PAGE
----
Who doesn’t like fresh fish? One of Istanbulus’ favorite lunchtime street foods to munch on (and a must eat for visitors to Istanbul) is balık ekmek or ‘fish bread’. Found readily in the suburbs bordering the Golden Horn and the Bosphorous, balık ekmek is a delicious sandwich priced at between only 2TL to 5TL. The fish is grilled wıth herbs and crushed red pepper, before being placed inside bread wıth a nice squeeze of lemon, and the eater’s choice of lettuce, tomato, onion and even peppers. Sellers are aplenty on both the Eminönü and Karaköy sides of the Galata Bridge, and there’s no more authentic way to enjoy Istanbul ‘seaside’ life than wıth a balık ekmek in hand.
This past weekend I excitedly decided to bask in the spring sunshine and headed to Karaköy in search of a great fresh ‘Bosphorous’ balık ekmek. What I found at the entry to the Karaköy Fish Market was indeed delicious! (as you can see from my photos below) However, upon further investigation when I afterwards chatted with the cafe owner he chuckled when I enquired as to the origin of the fish I just ate. I asked him if my delicious fish’s life was cut unexpectedly short by being freshly plucked from the shores of the Golden Horn. But, the lovely cafe owner politely explained that my wonderful fish had come on a boat to Istanbul from Norway!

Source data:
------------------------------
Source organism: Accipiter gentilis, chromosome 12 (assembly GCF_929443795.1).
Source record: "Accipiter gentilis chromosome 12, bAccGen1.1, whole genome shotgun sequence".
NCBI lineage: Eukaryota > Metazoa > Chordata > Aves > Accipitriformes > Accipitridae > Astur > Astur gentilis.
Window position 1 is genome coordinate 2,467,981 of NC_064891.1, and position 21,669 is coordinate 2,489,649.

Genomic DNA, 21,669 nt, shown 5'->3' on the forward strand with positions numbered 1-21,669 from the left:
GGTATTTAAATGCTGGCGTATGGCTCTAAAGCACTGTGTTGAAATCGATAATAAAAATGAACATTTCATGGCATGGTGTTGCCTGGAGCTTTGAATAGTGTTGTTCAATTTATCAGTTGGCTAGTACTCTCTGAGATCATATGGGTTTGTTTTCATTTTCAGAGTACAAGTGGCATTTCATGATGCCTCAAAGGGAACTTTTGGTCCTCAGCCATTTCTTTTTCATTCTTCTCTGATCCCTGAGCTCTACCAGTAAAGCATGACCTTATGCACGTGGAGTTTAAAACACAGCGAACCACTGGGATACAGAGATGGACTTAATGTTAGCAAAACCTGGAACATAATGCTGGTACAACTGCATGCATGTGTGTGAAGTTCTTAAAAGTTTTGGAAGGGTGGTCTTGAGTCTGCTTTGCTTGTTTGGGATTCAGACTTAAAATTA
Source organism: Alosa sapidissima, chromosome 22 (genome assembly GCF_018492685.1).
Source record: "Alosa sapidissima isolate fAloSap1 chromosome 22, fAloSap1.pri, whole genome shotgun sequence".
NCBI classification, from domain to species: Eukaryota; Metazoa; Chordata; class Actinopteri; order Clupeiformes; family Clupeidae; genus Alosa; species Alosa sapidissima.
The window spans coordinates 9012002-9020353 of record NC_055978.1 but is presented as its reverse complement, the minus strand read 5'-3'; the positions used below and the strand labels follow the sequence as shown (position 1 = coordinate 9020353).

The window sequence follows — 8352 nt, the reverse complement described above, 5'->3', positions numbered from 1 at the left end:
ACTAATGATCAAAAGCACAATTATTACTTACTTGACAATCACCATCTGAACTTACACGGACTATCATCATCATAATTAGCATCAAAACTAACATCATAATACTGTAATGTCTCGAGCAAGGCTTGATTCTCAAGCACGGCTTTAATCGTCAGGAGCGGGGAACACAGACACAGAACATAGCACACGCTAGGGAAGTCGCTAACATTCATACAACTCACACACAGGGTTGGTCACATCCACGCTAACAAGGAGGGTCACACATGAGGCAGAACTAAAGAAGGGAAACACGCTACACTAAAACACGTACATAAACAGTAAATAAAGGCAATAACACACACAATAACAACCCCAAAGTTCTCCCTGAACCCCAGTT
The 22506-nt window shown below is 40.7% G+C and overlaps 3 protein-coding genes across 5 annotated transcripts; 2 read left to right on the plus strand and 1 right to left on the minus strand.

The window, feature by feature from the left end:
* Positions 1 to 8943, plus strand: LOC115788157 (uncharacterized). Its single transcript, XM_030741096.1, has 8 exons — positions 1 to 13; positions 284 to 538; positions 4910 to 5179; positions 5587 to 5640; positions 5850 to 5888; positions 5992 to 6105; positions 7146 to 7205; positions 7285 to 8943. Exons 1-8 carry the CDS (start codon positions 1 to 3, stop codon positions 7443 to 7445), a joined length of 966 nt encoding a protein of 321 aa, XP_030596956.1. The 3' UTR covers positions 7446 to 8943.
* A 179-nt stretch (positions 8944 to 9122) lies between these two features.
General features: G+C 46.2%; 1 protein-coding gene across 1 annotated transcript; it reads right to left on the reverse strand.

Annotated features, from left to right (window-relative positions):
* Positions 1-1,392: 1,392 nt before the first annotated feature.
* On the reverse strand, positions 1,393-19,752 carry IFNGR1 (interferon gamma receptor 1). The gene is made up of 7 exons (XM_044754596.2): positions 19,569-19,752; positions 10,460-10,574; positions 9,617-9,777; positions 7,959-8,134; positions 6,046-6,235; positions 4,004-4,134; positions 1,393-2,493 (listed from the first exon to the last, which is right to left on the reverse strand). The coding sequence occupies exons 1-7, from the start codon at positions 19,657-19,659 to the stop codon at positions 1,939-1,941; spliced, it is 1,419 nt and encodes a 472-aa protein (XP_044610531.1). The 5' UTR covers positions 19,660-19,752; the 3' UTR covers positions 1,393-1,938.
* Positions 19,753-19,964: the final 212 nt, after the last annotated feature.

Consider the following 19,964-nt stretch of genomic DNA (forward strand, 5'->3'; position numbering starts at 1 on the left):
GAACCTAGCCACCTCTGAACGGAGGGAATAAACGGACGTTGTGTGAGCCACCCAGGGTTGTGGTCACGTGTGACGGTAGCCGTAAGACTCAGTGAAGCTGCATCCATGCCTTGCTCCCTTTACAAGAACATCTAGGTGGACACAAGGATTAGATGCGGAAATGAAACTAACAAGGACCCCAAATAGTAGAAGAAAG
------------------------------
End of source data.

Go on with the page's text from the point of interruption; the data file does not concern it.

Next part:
Although a little dejected, my tastebuds and my tummy were still happy. And I will continue to join the locals in Karaköy for tasty Norwegian balık ekmek.
A note: After taking this issue up with many locals, I discovered that originally the fish was coming from the mighty Bosphorous. However, as acceptable fish stocks in the Bosphorous have faced significant depletion over many years, and the price of the fish became more expensive; the cafe owners turned to alternative sources for consistent supply. Hence the introduction of Norwegian fish to the Istanbul street food scene.